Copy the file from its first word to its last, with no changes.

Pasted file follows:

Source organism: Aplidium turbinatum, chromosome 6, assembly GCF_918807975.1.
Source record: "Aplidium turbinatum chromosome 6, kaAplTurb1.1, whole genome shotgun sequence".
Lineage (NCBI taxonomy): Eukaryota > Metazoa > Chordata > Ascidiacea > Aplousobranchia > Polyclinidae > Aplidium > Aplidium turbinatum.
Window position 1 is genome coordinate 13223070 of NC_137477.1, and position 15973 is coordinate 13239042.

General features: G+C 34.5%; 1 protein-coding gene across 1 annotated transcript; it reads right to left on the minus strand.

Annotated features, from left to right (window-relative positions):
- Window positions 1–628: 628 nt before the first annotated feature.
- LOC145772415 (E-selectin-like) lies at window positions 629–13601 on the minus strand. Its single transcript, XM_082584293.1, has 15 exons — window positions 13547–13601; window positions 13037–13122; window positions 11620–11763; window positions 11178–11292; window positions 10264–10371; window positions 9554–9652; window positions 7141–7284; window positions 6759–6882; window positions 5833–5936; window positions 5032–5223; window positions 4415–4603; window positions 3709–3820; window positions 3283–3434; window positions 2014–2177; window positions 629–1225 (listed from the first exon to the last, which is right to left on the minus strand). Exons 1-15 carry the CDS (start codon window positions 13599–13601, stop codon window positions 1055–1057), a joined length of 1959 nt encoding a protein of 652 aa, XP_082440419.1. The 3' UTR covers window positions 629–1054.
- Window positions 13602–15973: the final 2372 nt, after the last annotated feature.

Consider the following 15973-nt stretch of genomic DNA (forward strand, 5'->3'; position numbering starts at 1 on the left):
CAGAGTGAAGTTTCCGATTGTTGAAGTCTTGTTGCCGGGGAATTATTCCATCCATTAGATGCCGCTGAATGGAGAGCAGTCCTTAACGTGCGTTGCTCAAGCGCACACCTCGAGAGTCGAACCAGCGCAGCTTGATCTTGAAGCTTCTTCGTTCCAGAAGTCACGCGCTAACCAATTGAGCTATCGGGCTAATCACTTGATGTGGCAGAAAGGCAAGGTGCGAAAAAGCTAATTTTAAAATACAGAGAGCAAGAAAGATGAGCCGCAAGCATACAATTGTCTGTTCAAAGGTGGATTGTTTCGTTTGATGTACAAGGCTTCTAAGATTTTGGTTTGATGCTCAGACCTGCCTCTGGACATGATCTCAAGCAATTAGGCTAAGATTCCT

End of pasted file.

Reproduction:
Source organism: Aplidium turbinatum, chromosome 6, assembly GCF_918807975.1.
Source record: "Aplidium turbinatum chromosome 6, kaAplTurb1.1, whole genome shotgun sequence".
Lineage (NCBI taxonomy): Eukaryota > Metazoa > Chordata > Ascidiacea > Aplousobranchia > Polyclinidae > Aplidium > Aplidium turbinatum.
Window position 1 is genome coordinate 13223070 of NC_137477.1, and position 15973 is coordinate 13239042.

General features: G+C 34.5%; 1 protein-coding gene across 1 annotated transcript; it reads right to left on the minus strand.

Annotated features, from left to right (window-relative positions):
- Window positions 1–628: 628 nt before the first annotated feature.
- LOC145772415 (E-selectin-like) lies at window positions 629–13601 on the minus strand. Its single transcript, XM_082584293.1, has 15 exons — window positions 13547–13601; window positions 13037–13122; window positions 11620–11763; window positions 11178–11292; window positions 10264–10371; window positions 9554–9652; window positions 7141–7284; window positions 6759–6882; window positions 5833–5936; window positions 5032–5223; window positions 4415–4603; window positions 3709–3820; window positions 3283–3434; window positions 2014–2177; window positions 629–1225 (listed from the first exon to the last, which is right to left on the minus strand). Exons 1-15 carry the CDS (start codon window positions 13599–13601, stop codon window positions 1055–1057), a joined length of 1959 nt encoding a protein of 652 aa, XP_082440419.1. The 3' UTR covers window positions 629–1054.
- Window positions 13602–15973: the final 2372 nt, after the last annotated feature.

Consider the following 15973-nt stretch of genomic DNA (forward strand, 5'->3'; position numbering starts at 1 on the left):
CAGAGTGAAGTTTCCGATTGTTGAAGTCTTGTTGCCGGGGAATTATTCCATCCATTAGATGCCGCTGAATGGAGAGCAGTCCTTAACGTGCGTTGCTCAAGCGCACACCTCGAGAGTCGAACCAGCGCAGCTTGATCTTGAAGCTTCTTCGTTCCAGAAGTCACGCGCTAACCAATTGAGCTATCGGGCTAATCACTTGATGTGGCAGAAAGGCAAGGTGCGAAAAAGCTAATTTTAAAATACAGAGAGCAAGAAAGATGAGCCGCAAGCATACAATTGTCTGTTCAAAGGTGGATTGTTTCGTTTGATGTACAAGGCTTCTAAGATTTTGGTTTGATGCTCAGACCTGCCTCTGGACATGATCTCAAGCAATTAGGCTAAGATTCCT